Cookie 01-23-2008 02:14 AM

Drilling the center section out of the nylon bolt is a great idea. I never thought of that. It would hold the wing on during flight but during a stress condition, it would shear off. Great idea.

Hedlro 01-23-2008 04:00 PM

New to everything!!
 
Hi Everyone,

I am very new (2 months) to RC Flight having bought a HobbyZone Piper Cub and taught myself. I liked the look of the Scale(ish) Piper Cub and love Bi-Planes so the next logical step...... build a scale WW1 Bi from scratch!!!:roll:.

Chickened out and bought a DB Sport and Scale Kit of the Sopwith Pup (the electric version obviously). 50% through the build and just about to start on the wings. Boy what a learning curve but loving every second of it, even when I glue both hands to the fuselage with CA (mental note: Pin together, don't hold together!):red:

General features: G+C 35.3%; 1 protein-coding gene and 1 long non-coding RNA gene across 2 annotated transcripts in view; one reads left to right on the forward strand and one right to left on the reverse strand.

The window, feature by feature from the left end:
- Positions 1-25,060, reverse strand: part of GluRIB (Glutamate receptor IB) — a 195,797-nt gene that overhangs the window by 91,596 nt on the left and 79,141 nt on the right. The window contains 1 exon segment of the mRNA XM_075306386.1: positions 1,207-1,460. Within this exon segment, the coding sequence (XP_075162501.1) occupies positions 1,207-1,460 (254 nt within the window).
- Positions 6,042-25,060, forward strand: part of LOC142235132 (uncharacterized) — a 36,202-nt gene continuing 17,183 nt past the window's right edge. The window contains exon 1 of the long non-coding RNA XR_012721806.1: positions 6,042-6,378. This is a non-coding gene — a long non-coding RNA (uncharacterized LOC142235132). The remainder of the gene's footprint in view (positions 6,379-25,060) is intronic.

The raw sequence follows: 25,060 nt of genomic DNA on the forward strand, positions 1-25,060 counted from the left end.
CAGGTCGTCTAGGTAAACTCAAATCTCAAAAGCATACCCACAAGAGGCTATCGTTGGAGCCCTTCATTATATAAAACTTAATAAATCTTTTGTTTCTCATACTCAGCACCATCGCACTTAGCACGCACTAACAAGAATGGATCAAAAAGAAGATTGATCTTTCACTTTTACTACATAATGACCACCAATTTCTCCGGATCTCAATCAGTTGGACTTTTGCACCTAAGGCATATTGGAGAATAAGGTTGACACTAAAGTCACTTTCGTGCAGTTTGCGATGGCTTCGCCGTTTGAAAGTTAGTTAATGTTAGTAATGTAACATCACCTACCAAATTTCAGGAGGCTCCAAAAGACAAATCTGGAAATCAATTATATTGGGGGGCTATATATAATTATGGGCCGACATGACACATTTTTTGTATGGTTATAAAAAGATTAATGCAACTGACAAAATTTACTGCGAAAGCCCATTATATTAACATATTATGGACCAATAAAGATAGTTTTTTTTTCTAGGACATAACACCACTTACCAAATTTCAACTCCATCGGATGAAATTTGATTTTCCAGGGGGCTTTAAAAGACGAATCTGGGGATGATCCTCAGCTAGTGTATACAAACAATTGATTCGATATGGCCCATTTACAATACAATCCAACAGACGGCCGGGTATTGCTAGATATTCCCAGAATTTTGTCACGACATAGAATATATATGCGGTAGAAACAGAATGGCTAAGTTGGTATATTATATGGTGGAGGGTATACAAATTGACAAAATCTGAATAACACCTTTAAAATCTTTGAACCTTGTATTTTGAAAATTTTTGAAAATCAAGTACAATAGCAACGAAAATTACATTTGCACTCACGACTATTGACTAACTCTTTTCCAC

Just hope it flies properly after all this effort.

Rob

Cookie 01-23-2008 06:10 PM

Rob, Welcome to the forum. So you're building a scale Sopwith Pup huh? Take your time and do a really good job on it. I'm sure that some of the others here will respond with advice. Just one bit of advice from me. Get in plenty of practice flying before attempting to fly any old World War 1 type biplane. Not trying to scare you away from biplanes, but they do fly differently from a single high wing, such as a Cub or Cessna 150. Difficult for me to describe in writing but they tend to "baloon" when taking off or climbing. Kind of like some unseen force reaches out and grabs it and suddenly lifts it into the air. You have to be prepared for it to do that so that you don't panic. Maybe some of the others here can give you a more descriptive example of how they fly. But don't give up. Once you get the hang of it, there's nothing more pleasing than a slow flying World War 1 biplane flying along at a nice slow scale speed.

scalercflyer 01-23-2008 06:49 PM

Amen
 
Amen to that Cookie! And WELCOME to the best thread on Wattflyer Rob! Just like Cookie said advice is just for the asking. Have fun, take your time and enjoy the build. There are many of us here that love building too. We will be anxiously awaiting the pics of the build. All the Best, Martin